Two very recent stories on CDSs (credit default swaps) highlight the issue of Risk. Risk has a lot of aspects to it and some get overlooked, such as counterpart risk, process risk, instrument risk (liquidity, clarity of regulations, how tested it was in real-life distressed situation etc.)… Not reading the fine print, for instance, has led more investors astray than they would like to confess. Much has been said about CDO-Squared and complex instruments in general, but the CDS was actually not supposed to be complex. Even so, investors in Greek debt CDSs are finding that “default” may not be what they thought it was… And another side of the debate is counterpart risk: what if the instrument is good, the writing is clear and so on – but the counterparts (whoever they are in this immensely interconnected financial world) just can’t honor their side of the deal?
The Occupy Wall Street movement is so anarchic as to be impossible to name one “mentor” or group behind it – although that’s not stopping some people from claiming influence over it. Ultimately, in investments or revolutions, it’s all about the key people – it’s vital to understand their real motivations, aspirations, personalities and incentive/moral systems. Not what they say it is, what it really is. And that’s why it’s so hard to define “OWS”. We highlight three articles about it that may shed some light in a few spots.
Amazing how governments, agencies and especially politicians in Brazil have still not realized that the cost of doing business in Brazil must go down. In fact, says the World Bank, Brazil is actually getting worse in this aspect. What kind of sustainable growth can we reasonably expect when only the private sector gets to worry about productivity, especially when the government is actually increasing in size? Governance systems… incentives… Almost one year ago to this date, we published “The amazing sausage factory”, going into these issues. Apparently this will become a (sad) annual feature here, but we won’t let go.
The UN expects “Earthling #7 Billion” to be born this week – the report will be released on Tuesday, Oct. 26th 2011. Yet it’s just a symbol to spark a stream of articles about overpopulation – demographics, at this level, is open to much debate. Clive Cookson in the Financial Times had a short piece with a brilliant infographic, and the New York Times today has an entire debate series about it. We link to other sources. Not being able to reach a conclusion is no excuse not to think about it.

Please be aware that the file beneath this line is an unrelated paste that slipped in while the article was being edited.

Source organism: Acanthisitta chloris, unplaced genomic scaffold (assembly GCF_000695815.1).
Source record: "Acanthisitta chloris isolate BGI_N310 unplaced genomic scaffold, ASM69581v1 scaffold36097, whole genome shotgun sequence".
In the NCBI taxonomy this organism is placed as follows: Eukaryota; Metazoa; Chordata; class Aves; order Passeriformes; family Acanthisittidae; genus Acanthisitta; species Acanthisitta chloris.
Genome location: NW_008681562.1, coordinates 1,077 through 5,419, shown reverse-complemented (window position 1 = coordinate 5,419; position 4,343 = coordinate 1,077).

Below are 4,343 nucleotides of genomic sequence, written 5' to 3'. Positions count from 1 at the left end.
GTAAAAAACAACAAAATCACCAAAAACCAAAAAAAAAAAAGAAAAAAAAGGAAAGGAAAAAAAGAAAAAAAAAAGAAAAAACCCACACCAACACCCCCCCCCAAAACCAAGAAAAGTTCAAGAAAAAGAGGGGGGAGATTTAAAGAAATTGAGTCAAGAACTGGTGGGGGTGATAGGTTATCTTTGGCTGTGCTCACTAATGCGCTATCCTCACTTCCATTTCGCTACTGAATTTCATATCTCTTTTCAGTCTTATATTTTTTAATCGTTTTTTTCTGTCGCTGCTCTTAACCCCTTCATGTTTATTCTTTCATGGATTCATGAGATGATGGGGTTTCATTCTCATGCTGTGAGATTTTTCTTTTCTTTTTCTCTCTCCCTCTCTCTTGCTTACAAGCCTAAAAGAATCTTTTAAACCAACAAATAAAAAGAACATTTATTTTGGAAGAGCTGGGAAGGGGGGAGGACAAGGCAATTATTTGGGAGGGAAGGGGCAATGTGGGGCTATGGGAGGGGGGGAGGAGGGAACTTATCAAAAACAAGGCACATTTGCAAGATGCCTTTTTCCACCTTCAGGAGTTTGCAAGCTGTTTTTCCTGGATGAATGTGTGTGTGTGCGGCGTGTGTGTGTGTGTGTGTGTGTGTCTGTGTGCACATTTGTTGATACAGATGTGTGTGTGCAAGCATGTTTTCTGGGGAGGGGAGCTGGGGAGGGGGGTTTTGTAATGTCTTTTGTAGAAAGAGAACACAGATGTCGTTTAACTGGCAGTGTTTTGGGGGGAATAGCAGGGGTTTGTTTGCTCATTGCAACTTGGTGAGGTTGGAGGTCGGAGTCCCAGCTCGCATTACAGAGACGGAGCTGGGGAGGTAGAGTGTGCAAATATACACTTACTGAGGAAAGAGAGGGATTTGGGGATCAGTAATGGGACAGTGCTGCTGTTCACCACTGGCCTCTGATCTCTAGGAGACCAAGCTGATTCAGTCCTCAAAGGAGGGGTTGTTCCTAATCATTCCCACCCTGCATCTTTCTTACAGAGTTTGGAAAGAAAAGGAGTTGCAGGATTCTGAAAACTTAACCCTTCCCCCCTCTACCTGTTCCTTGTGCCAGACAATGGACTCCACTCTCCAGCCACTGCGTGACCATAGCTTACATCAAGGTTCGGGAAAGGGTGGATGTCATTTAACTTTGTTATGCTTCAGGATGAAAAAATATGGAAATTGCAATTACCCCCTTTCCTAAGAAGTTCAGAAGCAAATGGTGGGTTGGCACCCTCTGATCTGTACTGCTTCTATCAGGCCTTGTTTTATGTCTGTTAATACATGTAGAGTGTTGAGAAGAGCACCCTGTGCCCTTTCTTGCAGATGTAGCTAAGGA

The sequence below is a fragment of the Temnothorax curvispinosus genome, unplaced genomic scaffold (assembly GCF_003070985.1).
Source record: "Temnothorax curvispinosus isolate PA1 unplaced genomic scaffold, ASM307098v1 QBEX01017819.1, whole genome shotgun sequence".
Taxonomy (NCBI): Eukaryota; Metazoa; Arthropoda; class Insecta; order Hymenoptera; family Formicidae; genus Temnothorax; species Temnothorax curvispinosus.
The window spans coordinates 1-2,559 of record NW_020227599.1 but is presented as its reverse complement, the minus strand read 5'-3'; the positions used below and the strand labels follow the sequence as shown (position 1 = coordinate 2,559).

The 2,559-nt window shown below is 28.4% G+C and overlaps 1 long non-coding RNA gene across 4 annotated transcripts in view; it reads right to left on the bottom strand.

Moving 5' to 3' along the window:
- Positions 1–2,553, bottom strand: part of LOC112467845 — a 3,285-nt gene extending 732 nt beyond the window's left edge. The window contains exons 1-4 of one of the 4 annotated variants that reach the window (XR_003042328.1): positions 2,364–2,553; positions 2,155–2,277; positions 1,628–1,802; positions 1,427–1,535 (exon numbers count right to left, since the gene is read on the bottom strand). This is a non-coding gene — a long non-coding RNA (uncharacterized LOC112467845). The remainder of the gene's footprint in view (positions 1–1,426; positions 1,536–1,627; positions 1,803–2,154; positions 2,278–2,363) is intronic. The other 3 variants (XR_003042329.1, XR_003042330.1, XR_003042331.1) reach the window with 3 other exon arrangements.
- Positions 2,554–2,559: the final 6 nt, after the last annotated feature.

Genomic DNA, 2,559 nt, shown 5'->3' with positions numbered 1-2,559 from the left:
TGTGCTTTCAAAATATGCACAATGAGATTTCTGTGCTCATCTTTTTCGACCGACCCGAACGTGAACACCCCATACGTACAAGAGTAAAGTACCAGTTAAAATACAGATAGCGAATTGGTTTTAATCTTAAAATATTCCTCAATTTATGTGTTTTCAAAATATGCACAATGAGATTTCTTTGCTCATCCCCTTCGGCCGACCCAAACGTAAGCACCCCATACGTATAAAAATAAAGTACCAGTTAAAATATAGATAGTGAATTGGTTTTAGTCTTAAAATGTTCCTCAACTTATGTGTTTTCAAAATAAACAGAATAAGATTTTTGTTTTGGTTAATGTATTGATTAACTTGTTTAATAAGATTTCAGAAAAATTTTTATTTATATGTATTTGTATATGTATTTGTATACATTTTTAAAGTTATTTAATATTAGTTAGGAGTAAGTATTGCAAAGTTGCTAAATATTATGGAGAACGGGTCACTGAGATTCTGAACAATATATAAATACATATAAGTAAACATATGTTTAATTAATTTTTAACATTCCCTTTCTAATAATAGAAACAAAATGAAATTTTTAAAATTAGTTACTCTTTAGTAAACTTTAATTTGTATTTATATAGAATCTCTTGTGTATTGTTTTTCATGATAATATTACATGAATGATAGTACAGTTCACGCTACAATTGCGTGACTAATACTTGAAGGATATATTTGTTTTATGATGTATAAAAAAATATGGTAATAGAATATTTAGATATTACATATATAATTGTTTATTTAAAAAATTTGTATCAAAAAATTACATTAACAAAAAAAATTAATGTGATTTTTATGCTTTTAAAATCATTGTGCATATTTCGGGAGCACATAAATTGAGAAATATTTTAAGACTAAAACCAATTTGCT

If you haven’t read “Moneyball”, by Michael Lewis, please do so – or watch the movie. The 2003 book was about revolutionary data analysis that changed baseball forever. However, the article we link to here is about the fact that all revolutions have an ending, and not always a happy one. Inefficiencies get taken out, or are at least softened. This article is about what happens after change. It doesn’t mean one shouldn’t pursue change, much to the contrary, nor does it mean that inefficiencies shouldn’t be sought out and explored. The point is that once you’ve found a “method”/framework, use it but don’t marry it, don’t bet the farm on it, and assume its mortality.
A few notes about Day One (Monday, Oct. 17th) in the 2011 Value Investing Congress. You can follow their own live updates on Facebook or Twitter. We start with David Einhorn – he wasn’t the first speaker of the day, but things started to get interesting when he came onto the stage. Having attended both, the Ira Sohn Investment Conference is a better event: shorter in length, better attended and with better speakers, more focused and, we dare say, with more committed speakers.
Interesting Wall Street Journal editorial pointing out some contradictions within the Occupy Wall Street movement. As with all movements that start small and seem innocuous or naive at first, politicians and Wall Streeters ignore them at their own peril. How long before someone with any kind of political relevance gets tempted into picking up this flag?
After depicting both sides of the Eurozone crisis – Greece on the one hand and Germany on the other – Michael Lewis now turns his attention to the USA and to where he might find trouble. That he does, and plenty of it, in California. Our usual cautionary notes – about great writers sometimes skimping over a bit too much evidence for the sake of an argument – apply.
“Synergy”, “two powerful minds working in unison”, “complementary skills” and so on: all that we try to achieve has to be checked against reality, especially when theory meets the REAL incentives and cultural aspects of a company. As we constantly repeat to ourselves, “culture eats strategy for breakfast”. An article notes that the two co-heads of Morgan Stanley’s Institutional Securities Group can’t stand each other and, more importantly, that this personal dispute is disrupting business. The Epicurean Dealmaker wrote a very interesting analysis of this particular dispute in light of the bigger picture of the natural conflict of interests inside an investment bank. What he finds there can be applied almost anywhere else where such conflicts are, perhaps, less obvious.
Buysiders.com is about the work done by all of us at IP, but this is a personal note – instead of the normal “we”, this post is about something I’ve watched today: a 1987 “product concept” video that’s simply impressive, not just because the “Knowledge Navigator” is a wonderful vision, but also because we’re not that far away from something like this. Think iPad + the Siri app. Sure enough, the 1987 video was Apple’s. Prof. Sasser’s point: seeing things that others didn’t was nice, but seeing it through and changing the world was Steve Jobs’ genius.